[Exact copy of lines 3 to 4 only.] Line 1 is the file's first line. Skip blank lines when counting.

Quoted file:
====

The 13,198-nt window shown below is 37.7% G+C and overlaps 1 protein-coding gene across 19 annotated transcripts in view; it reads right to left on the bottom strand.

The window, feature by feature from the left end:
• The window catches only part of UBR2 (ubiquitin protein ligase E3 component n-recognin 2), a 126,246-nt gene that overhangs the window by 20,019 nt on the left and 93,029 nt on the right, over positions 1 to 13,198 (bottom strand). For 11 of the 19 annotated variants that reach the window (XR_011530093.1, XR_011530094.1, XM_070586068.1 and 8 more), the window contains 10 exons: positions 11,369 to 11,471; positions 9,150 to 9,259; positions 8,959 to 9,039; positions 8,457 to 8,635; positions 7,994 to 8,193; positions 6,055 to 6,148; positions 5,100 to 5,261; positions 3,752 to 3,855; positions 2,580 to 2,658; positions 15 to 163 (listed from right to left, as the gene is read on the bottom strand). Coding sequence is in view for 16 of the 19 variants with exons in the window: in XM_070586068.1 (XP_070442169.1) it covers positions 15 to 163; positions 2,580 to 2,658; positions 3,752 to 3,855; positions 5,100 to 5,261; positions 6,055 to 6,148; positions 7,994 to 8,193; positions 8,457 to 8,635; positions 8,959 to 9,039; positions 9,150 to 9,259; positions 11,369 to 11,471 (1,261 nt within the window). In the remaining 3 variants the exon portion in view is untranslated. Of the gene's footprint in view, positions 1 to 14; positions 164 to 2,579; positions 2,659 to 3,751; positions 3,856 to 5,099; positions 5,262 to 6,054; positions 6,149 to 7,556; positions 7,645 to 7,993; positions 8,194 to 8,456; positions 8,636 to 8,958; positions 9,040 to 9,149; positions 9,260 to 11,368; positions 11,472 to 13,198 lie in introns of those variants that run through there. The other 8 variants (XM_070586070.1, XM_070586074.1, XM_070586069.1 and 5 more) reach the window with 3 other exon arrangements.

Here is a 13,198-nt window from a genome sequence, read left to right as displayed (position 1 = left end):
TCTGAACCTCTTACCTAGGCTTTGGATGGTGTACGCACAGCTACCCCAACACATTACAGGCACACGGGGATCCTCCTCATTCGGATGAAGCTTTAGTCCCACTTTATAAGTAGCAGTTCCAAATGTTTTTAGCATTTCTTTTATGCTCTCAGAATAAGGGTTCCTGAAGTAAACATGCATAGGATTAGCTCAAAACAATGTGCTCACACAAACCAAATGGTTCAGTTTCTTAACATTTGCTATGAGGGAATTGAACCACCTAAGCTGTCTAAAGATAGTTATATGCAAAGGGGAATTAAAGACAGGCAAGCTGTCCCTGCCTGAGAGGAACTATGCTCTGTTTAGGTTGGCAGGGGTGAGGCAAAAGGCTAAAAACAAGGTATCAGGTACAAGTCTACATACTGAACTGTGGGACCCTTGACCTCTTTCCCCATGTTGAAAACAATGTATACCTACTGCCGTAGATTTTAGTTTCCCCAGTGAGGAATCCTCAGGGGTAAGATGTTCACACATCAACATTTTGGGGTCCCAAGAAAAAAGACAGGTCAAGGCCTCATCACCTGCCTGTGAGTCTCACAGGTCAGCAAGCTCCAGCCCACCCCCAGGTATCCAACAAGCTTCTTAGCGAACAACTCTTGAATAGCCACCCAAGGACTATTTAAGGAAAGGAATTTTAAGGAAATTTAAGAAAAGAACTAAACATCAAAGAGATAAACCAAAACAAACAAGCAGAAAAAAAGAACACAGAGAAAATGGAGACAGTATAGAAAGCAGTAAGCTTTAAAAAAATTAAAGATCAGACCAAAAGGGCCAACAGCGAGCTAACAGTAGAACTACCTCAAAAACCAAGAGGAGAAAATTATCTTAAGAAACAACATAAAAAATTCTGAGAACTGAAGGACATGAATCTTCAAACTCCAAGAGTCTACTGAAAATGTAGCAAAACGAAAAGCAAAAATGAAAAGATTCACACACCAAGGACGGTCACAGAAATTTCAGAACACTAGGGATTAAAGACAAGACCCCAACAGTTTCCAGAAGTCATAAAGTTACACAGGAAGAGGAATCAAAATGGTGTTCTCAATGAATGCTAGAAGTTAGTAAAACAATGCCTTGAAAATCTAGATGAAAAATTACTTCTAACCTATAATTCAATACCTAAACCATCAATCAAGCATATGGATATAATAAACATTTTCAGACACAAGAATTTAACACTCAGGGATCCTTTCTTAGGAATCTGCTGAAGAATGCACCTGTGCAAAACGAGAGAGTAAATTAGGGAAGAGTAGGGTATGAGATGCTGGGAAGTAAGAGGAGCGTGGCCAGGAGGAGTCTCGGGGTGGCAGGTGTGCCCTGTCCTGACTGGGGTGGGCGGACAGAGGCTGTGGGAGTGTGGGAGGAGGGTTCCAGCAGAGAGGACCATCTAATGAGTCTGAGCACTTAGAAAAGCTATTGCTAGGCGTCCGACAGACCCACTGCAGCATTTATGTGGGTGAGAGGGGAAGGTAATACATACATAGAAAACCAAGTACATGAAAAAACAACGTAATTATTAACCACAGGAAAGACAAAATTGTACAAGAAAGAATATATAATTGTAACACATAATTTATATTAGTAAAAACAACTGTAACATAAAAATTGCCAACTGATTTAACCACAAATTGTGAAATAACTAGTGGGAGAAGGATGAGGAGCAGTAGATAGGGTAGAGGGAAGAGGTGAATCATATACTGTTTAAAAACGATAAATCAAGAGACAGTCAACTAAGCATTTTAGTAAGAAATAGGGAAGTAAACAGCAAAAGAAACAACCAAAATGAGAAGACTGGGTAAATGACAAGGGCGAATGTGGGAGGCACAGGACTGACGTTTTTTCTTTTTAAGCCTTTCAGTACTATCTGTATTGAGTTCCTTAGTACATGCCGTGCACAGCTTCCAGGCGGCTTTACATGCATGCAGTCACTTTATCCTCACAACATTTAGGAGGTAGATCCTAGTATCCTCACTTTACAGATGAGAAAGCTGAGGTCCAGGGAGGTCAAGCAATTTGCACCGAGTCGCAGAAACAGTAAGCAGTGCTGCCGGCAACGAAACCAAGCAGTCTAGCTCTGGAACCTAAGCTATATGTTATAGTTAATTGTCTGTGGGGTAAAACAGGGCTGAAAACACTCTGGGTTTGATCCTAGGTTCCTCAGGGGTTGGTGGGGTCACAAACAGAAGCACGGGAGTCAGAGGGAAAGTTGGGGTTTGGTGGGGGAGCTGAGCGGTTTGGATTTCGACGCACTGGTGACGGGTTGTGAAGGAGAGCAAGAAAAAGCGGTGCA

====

• The window catches only part of UBR2 (ubiquitin protein ligase E3 component n-recognin 2), a 126,246-nt gene that overhangs the window by 20,019 nt on the left and 93,029 nt on the right, over positions 1 to 13,198 (bottom strand). For 11 of the 19 annotated variants that reach the window (XR_011530093.1, XR_011530094.1, XM_070586068.1 and 8 more), the window contains 10 exons: positions 11,369 to 11,471; positions 9,150 to 9,259; positions 8,959 to 9,039; positions 8,457 to 8,635; positions 7,994 to 8,193; positions 6,055 to 6,148; positions 5,100 to 5,261; positions 3,752 to 3,855; positions 2,580 to 2,658; positions 15 to 163 (listed from right to left, as the gene is read on the bottom strand). Coding sequence is in view for 16 of the 19 variants with exons in the window: in XM_070586068.1 (XP_070442169.1) it covers positions 15 to 163; positions 2,580 to 2,658; positions 3,752 to 3,855; positions 5,100 to 5,261; positions 6,055 to 6,148; positions 7,994 to 8,193; positions 8,457 to 8,635; positions 8,959 to 9,039; positions 9,150 to 9,259; positions 11,369 to 11,471 (1,261 nt within the window). In the remaining 3 variants the exon portion in view is untranslated. Of the gene's footprint in view, positions 1 to 14; positions 164 to 2,579; positions 2,659 to 3,751; positions 3,856 to 5,099; positions 5,262 to 6,054; positions 6,149 to 7,556; positions 7,645 to 7,993; positions 8,194 to 8,456; positions 8,636 to 8,958; positions 9,040 to 9,149; positions 9,260 to 11,368; positions 11,472 to 13,198 lie in introns of those variants that run through there. The other 8 variants (XM_070586070.1, XM_070586074.1, XM_070586069.1 and 5 more) reach the window with 3 other exon arrangements.

Here is a 13,198-nt window from a genome sequence, read left to right as displayed (position 1 = left end):